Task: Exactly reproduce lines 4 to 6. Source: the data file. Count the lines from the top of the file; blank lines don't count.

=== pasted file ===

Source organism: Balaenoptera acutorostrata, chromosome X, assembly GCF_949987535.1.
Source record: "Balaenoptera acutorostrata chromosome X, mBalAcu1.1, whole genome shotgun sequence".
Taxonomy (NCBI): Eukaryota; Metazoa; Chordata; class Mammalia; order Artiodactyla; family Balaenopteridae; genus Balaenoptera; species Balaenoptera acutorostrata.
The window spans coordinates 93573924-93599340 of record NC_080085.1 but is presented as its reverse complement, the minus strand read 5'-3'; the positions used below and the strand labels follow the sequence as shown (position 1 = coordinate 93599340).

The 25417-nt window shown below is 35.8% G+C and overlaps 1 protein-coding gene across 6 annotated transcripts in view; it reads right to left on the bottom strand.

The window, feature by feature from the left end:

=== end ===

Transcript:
The window spans coordinates 93573924-93599340 of record NC_080085.1 but is presented as its reverse complement, the minus strand read 5'-3'; the positions used below and the strand labels follow the sequence as shown (position 1 = coordinate 93599340).

The 25417-nt window shown below is 35.8% G+C and overlaps 1 protein-coding gene across 6 annotated transcripts in view; it reads right to left on the bottom strand.

The window, feature by feature from the left end: